Night Bombing of Britain intensifies

A Heinkel He III Bomber undergoing maintenance -
using a captured RAF airfield crane, November 1940.

From the Naval, Military and Air Situation for the week up to November 21st, as reported to the War Cabinet:

46. During the week the enemy made a greater number of long-range nightbomber sorties than during any other week of the war. On the 19th/20th approximately 500 aircraft were employed; this is the highest number recorded in operations on any night against this country. Attacks also showed greater concentration, and on the nights of the 14th/15th, 15th/16th and 19/20th heavy attacks were made on Coventry, London and Birmingham respectively; 350 aircraft attacked Coventry, under ideal weather conditions, and 340 were used against Birmingham.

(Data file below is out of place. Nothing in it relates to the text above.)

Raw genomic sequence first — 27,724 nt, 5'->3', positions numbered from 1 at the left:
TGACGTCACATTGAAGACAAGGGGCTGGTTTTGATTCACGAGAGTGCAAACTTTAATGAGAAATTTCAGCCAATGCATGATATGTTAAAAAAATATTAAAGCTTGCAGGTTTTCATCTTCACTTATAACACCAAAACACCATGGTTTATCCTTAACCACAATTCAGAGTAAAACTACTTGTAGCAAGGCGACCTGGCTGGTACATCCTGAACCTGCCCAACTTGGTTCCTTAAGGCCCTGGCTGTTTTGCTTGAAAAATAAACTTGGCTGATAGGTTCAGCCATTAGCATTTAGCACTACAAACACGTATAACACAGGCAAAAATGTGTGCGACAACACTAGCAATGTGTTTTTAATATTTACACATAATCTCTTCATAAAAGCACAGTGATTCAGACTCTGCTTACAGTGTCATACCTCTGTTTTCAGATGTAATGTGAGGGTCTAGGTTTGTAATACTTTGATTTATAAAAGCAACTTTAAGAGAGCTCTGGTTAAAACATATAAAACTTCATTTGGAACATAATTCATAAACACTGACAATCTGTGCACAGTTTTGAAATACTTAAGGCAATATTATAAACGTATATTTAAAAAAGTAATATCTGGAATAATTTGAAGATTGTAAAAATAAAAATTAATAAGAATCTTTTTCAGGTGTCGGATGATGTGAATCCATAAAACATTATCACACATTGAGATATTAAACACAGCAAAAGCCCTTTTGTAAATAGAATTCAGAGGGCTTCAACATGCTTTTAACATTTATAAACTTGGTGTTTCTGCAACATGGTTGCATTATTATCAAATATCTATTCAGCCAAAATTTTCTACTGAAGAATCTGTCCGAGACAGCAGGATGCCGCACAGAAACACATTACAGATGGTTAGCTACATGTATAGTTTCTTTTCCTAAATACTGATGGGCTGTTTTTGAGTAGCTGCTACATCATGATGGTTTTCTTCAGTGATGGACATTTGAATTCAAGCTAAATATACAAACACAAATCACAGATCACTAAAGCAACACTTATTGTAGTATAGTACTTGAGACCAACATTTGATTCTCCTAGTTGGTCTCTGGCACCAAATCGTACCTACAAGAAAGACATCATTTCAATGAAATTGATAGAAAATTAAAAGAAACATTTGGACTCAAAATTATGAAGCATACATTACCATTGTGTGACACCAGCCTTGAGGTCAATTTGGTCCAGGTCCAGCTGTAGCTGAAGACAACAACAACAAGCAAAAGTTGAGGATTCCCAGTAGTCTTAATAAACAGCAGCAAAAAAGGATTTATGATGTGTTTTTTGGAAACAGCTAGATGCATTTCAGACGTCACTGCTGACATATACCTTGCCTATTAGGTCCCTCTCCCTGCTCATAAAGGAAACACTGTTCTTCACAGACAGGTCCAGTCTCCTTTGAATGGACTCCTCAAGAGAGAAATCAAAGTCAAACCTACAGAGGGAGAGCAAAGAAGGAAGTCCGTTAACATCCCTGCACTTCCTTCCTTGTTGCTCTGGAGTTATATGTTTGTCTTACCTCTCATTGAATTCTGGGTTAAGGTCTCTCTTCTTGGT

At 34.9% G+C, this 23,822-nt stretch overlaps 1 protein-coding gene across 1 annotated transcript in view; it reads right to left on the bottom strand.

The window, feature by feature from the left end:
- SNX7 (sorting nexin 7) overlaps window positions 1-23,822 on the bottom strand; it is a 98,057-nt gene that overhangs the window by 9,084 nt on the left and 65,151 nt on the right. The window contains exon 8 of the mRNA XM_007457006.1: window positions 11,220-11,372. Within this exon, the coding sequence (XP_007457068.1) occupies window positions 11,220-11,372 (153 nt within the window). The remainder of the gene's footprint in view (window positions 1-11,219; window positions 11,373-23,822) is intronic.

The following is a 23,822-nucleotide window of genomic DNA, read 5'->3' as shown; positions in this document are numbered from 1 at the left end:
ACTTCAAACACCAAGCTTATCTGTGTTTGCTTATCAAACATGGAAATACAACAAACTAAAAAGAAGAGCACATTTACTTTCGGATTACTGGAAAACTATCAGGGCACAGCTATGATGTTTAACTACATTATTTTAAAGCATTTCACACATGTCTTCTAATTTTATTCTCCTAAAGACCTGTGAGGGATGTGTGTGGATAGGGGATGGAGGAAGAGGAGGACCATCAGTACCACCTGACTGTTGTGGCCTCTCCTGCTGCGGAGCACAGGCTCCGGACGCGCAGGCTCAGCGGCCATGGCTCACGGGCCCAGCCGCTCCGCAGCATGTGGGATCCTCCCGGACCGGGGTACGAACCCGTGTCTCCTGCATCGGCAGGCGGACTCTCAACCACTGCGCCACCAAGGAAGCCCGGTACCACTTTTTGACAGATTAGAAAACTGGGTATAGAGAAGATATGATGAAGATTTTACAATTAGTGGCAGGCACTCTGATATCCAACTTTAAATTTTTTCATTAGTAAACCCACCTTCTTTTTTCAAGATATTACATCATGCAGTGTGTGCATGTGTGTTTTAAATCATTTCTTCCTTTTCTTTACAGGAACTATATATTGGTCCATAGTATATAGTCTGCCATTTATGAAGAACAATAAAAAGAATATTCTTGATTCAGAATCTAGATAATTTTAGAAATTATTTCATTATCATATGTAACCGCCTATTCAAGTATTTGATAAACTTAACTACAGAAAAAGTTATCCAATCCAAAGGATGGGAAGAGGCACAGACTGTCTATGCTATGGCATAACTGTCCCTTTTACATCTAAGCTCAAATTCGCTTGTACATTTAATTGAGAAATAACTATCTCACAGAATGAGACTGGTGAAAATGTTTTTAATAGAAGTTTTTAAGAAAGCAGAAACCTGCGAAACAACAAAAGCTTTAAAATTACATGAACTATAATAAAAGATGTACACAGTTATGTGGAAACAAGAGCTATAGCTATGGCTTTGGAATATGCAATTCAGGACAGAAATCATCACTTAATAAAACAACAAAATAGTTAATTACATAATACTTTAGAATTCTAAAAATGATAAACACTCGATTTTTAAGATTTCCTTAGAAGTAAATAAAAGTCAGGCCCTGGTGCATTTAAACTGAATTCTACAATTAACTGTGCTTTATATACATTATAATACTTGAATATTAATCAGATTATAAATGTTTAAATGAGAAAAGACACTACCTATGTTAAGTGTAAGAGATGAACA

On other nights fewer aircraft were employed and the bombing was more widespread. Parachute mines are being employed in increasing numbers. During the week about thirty aerodromes have been attacked, but damage was again very small in proportion to the effort expended, though ten aircraft were severely and twenty slightly damaged at Hawarden on the 14th/15th November. At Hythe on the 17th/ 18th a civil flying boat was destroyed and two others damaged.

Civilian Casualties.

72. The approximate figures for the week ending 0600 the 21st November are 1,190 killed and 3,738 injured. Of these totals, London suffered 484 killed and 1,080 injured; Coventry, 380 killed and 800 injured; and Birmingham (with West Bromwich), 228 killed and 802 injured in the three raids.

Unexploded Bombs.

73. The number of unexploded bombs during the week was 801, 363 less than last week. The total remaining for disposal is 2,939, a reduction of 130.

See TNA cab/66/13/37

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